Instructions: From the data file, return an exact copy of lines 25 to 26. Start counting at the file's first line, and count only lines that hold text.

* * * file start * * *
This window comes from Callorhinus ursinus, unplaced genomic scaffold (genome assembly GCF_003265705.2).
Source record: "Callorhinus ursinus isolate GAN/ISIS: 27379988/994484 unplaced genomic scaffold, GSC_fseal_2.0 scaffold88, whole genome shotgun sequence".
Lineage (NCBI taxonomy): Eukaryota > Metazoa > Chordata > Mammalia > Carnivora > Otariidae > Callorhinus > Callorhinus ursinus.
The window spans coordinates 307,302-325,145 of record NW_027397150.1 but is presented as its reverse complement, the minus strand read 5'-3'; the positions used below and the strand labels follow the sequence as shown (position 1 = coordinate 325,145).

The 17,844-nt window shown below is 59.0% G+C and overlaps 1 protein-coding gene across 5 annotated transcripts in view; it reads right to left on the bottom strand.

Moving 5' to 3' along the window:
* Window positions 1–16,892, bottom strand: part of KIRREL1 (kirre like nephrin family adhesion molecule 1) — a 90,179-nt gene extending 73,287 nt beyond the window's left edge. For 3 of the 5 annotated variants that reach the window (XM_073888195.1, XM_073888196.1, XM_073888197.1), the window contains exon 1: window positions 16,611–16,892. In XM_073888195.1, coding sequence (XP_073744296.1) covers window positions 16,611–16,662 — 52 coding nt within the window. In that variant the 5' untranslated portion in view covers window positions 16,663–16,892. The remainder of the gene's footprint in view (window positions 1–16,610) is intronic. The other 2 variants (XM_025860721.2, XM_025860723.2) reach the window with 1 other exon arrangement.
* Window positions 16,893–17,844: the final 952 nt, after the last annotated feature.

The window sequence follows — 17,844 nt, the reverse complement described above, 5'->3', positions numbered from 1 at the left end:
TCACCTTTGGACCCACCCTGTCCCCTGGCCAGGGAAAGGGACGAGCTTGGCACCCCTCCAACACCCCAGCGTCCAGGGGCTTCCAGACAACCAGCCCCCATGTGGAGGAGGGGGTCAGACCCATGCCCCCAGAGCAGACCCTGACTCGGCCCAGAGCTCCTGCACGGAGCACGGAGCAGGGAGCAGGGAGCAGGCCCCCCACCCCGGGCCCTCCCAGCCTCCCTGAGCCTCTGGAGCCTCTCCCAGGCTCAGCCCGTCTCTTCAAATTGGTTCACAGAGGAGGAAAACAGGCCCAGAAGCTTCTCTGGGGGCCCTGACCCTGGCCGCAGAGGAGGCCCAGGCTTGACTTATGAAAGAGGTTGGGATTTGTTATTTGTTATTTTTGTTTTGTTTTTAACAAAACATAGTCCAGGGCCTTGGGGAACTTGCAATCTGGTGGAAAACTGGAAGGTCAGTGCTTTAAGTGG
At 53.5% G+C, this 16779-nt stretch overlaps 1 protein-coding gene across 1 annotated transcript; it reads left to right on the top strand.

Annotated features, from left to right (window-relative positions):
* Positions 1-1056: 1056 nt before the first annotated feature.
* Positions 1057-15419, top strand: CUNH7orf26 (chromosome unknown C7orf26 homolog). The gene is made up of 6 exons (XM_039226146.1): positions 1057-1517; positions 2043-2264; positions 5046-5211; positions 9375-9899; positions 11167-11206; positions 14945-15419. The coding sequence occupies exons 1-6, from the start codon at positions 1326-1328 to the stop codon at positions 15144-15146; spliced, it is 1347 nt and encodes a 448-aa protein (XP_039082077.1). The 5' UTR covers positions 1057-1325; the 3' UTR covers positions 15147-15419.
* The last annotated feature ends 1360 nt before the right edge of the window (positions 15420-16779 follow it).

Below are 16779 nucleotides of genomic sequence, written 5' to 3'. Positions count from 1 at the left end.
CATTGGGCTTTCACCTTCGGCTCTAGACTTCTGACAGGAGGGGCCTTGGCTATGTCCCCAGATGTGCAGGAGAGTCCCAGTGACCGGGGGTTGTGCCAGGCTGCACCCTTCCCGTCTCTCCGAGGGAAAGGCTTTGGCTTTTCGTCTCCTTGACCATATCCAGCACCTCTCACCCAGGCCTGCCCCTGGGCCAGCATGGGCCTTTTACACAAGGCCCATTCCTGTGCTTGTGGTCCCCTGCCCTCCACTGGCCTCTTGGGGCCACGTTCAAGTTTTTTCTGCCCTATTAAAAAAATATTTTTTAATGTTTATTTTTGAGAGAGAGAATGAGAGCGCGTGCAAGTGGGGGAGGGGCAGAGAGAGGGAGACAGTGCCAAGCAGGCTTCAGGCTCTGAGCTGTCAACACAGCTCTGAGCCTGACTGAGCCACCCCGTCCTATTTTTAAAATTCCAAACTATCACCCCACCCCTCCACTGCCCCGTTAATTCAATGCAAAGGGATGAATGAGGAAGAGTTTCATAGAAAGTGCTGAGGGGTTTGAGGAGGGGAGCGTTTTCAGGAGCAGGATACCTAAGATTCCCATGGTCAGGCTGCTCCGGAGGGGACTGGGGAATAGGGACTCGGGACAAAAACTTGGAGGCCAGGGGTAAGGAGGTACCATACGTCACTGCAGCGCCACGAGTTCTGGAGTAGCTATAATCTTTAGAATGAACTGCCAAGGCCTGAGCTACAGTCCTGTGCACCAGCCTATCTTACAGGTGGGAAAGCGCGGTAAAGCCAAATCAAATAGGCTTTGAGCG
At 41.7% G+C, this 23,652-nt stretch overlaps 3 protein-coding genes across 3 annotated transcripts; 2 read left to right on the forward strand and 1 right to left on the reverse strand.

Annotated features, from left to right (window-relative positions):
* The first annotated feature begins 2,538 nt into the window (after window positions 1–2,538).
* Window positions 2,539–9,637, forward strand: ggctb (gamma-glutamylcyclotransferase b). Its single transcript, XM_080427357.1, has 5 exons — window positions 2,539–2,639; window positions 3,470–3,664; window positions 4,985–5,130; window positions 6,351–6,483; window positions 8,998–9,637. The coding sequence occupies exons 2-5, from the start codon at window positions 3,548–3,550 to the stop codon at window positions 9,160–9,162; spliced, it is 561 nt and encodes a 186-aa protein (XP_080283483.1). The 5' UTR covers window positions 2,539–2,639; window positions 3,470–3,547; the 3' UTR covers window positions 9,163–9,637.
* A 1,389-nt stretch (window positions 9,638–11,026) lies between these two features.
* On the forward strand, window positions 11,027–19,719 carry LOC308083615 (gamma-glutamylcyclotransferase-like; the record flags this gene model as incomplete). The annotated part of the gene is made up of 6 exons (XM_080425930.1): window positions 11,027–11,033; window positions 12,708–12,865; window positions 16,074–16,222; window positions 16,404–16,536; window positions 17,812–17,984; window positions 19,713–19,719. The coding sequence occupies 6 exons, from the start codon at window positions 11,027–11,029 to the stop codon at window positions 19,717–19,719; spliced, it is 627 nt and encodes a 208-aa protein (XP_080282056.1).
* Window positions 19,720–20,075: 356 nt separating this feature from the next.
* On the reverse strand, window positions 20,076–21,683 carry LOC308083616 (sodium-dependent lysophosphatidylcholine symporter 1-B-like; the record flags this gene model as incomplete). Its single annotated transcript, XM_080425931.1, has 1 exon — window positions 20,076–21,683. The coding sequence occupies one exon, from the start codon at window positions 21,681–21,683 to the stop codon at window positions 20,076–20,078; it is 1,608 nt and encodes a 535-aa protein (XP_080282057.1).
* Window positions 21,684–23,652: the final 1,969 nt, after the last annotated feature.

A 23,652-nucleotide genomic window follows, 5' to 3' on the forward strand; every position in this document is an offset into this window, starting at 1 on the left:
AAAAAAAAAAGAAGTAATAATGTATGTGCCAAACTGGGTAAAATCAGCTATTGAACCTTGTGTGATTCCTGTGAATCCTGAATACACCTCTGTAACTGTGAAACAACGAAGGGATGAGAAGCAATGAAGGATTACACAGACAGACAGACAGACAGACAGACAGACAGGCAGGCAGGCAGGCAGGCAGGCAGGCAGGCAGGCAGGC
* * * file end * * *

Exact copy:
* On the reverse strand, window positions 20,076–21,683 carry LOC308083616 (sodium-dependent lysophosphatidylcholine symporter 1-B-like; the record flags this gene model as incomplete). Its single annotated transcript, XM_080425931.1, has 1 exon — window positions 20,076–21,683. The coding sequence occupies one exon, from the start codon at window positions 21,681–21,683 to the stop codon at window positions 20,076–20,078; it is 1,608 nt and encodes a 535-aa protein (XP_080282057.1).
* Window positions 21,684–23,652: the final 1,969 nt, after the last annotated feature.